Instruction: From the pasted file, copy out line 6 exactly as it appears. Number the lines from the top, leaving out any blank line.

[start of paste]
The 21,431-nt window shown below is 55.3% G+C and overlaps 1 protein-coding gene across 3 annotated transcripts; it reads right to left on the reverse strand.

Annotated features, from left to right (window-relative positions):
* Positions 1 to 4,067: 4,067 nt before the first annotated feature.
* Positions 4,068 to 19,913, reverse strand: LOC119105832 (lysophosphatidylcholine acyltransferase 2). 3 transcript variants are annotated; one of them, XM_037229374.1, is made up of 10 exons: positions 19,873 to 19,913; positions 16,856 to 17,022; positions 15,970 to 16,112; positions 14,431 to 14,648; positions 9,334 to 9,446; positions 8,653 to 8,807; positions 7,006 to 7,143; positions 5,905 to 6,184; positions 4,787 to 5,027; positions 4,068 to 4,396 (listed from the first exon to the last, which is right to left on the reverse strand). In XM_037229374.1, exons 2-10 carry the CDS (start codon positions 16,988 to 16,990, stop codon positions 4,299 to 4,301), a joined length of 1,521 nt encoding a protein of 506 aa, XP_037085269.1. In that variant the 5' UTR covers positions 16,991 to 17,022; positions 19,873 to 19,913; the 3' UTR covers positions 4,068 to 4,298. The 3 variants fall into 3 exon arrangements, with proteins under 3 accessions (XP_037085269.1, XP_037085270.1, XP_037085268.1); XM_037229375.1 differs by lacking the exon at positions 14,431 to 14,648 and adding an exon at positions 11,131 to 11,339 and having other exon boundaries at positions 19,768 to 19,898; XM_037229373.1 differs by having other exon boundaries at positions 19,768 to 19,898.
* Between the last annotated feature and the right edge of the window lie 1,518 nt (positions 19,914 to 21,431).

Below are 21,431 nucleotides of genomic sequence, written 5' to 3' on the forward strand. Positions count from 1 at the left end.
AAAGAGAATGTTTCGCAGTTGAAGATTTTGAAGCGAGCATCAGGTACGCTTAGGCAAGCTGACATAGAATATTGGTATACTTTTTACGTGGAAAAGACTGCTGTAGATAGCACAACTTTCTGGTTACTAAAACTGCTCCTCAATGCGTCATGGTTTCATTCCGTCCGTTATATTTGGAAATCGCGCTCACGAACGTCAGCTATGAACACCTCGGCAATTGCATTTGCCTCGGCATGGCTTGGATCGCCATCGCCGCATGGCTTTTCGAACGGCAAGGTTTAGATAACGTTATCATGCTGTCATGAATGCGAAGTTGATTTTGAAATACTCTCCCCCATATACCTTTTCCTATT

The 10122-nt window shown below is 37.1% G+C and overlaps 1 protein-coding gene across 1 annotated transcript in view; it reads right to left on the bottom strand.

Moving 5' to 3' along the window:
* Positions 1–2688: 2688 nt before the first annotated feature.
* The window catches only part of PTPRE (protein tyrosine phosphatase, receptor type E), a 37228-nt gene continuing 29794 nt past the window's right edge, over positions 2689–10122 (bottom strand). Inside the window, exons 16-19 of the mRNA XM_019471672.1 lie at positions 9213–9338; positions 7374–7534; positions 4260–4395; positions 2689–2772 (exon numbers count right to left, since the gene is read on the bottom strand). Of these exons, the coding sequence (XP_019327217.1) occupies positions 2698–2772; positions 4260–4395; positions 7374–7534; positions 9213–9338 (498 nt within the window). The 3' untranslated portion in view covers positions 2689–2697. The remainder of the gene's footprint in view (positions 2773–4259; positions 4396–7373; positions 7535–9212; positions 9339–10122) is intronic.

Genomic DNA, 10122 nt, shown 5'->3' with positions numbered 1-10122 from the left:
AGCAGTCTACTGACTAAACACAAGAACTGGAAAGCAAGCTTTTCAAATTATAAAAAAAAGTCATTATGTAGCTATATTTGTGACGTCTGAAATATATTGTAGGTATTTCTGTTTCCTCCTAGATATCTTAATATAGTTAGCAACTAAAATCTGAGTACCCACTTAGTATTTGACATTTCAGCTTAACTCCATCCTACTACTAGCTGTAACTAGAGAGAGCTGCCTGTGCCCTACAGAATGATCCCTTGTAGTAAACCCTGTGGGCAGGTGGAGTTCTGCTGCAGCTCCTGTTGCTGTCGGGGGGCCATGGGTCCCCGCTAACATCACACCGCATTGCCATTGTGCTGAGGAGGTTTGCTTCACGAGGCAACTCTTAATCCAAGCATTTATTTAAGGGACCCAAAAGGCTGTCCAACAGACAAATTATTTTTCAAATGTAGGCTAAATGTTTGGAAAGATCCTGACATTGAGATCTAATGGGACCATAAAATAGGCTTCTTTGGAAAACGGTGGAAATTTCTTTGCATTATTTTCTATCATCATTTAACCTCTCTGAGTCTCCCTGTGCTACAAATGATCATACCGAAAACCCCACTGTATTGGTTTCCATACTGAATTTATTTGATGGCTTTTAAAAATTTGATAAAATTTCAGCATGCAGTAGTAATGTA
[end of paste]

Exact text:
Below are 21,431 nucleotides of genomic sequence, written 5' to 3' on the forward strand. Positions count from 1 at the left end.